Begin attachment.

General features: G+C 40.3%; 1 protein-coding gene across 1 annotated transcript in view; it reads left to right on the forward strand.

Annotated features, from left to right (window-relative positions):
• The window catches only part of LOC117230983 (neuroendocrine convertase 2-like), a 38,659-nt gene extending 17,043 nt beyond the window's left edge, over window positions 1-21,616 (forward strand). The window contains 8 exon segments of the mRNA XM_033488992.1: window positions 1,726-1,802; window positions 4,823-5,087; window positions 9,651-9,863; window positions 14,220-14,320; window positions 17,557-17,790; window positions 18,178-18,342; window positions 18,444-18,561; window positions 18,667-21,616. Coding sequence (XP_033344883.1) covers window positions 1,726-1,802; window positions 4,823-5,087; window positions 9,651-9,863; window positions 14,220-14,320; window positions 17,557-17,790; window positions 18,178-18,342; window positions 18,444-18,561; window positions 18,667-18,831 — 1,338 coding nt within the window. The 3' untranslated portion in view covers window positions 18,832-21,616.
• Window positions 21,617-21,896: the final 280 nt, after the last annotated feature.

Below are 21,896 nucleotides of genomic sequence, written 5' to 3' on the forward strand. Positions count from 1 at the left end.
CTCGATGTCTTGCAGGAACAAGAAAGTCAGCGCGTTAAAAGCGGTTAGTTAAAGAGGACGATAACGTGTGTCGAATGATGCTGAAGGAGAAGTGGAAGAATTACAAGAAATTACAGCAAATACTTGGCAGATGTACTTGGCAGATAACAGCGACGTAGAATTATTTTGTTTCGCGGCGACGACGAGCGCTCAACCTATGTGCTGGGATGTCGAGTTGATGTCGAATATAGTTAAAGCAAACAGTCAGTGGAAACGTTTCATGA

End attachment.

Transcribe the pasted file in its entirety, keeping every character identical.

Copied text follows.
General features: G+C 40.3%; 1 protein-coding gene across 1 annotated transcript in view; it reads left to right on the forward strand.

Annotated features, from left to right (window-relative positions):
• The window catches only part of LOC117230983 (neuroendocrine convertase 2-like), a 38,659-nt gene extending 17,043 nt beyond the window's left edge, over window positions 1-21,616 (forward strand). The window contains 8 exon segments of the mRNA XM_033488992.1: window positions 1,726-1,802; window positions 4,823-5,087; window positions 9,651-9,863; window positions 14,220-14,320; window positions 17,557-17,790; window positions 18,178-18,342; window positions 18,444-18,561; window positions 18,667-21,616. Coding sequence (XP_033344883.1) covers window positions 1,726-1,802; window positions 4,823-5,087; window positions 9,651-9,863; window positions 14,220-14,320; window positions 17,557-17,790; window positions 18,178-18,342; window positions 18,444-18,561; window positions 18,667-18,831 — 1,338 coding nt within the window. The 3' untranslated portion in view covers window positions 18,832-21,616.
• Window positions 21,617-21,896: the final 280 nt, after the last annotated feature.

Below are 21,896 nucleotides of genomic sequence, written 5' to 3' on the forward strand. Positions count from 1 at the left end.
CTCGATGTCTTGCAGGAACAAGAAAGTCAGCGCGTTAAAAGCGGTTAGTTAAAGAGGACGATAACGTGTGTCGAATGATGCTGAAGGAGAAGTGGAAGAATTACAAGAAATTACAGCAAATACTTGGCAGATGTACTTGGCAGATAACAGCGACGTAGAATTATTTTGTTTCGCGGCGACGACGAGCGCTCAACCTATGTGCTGGGATGTCGAGTTGATGTCGAATATAGTTAAAGCAAACAGTCAGTGGAAACGTTTCATGA